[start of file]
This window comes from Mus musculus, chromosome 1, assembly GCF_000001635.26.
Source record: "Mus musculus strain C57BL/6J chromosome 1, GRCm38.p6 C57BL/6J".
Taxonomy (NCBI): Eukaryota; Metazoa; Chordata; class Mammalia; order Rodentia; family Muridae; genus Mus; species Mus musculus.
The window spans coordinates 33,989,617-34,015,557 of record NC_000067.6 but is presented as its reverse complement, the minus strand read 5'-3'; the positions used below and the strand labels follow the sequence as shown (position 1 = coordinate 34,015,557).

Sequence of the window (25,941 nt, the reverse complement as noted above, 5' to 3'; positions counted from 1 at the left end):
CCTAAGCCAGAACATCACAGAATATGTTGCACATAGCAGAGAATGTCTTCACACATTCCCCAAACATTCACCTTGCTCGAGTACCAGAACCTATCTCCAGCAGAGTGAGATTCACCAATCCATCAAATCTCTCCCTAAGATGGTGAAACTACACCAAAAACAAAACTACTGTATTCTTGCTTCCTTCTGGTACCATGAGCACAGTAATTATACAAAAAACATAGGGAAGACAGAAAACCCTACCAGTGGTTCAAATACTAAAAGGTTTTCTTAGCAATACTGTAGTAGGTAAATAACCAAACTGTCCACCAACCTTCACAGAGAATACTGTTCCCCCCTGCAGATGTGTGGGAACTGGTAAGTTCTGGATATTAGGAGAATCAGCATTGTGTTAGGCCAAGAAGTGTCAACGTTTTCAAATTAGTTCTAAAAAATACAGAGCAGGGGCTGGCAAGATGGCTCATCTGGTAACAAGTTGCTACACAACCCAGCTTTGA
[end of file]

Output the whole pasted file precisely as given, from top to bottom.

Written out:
This window comes from Mus musculus, chromosome 1, assembly GCF_000001635.26.
Source record: "Mus musculus strain C57BL/6J chromosome 1, GRCm38.p6 C57BL/6J".
Taxonomy (NCBI): Eukaryota; Metazoa; Chordata; class Mammalia; order Rodentia; family Muridae; genus Mus; species Mus musculus.
The window spans coordinates 33,989,617-34,015,557 of record NC_000067.6 but is presented as its reverse complement, the minus strand read 5'-3'; the positions used below and the strand labels follow the sequence as shown (position 1 = coordinate 34,015,557).

Sequence of the window (25,941 nt, the reverse complement as noted above, 5' to 3'; positions counted from 1 at the left end):
CCTAAGCCAGAACATCACAGAATATGTTGCACATAGCAGAGAATGTCTTCACACATTCCCCAAACATTCACCTTGCTCGAGTACCAGAACCTATCTCCAGCAGAGTGAGATTCACCAATCCATCAAATCTCTCCCTAAGATGGTGAAACTACACCAAAAACAAAACTACTGTATTCTTGCTTCCTTCTGGTACCATGAGCACAGTAATTATACAAAAAACATAGGGAAGACAGAAAACCCTACCAGTGGTTCAAATACTAAAAGGTTTTCTTAGCAATACTGTAGTAGGTAAATAACCAAACTGTCCACCAACCTTCACAGAGAATACTGTTCCCCCCTGCAGATGTGTGGGAACTGGTAAGTTCTGGATATTAGGAGAATCAGCATTGTGTTAGGCCAAGAAGTGTCAACGTTTTCAAATTAGTTCTAAAAAATACAGAGCAGGGGCTGGCAAGATGGCTCATCTGGTAACAAGTTGCTACACAACCCAGCTTTGA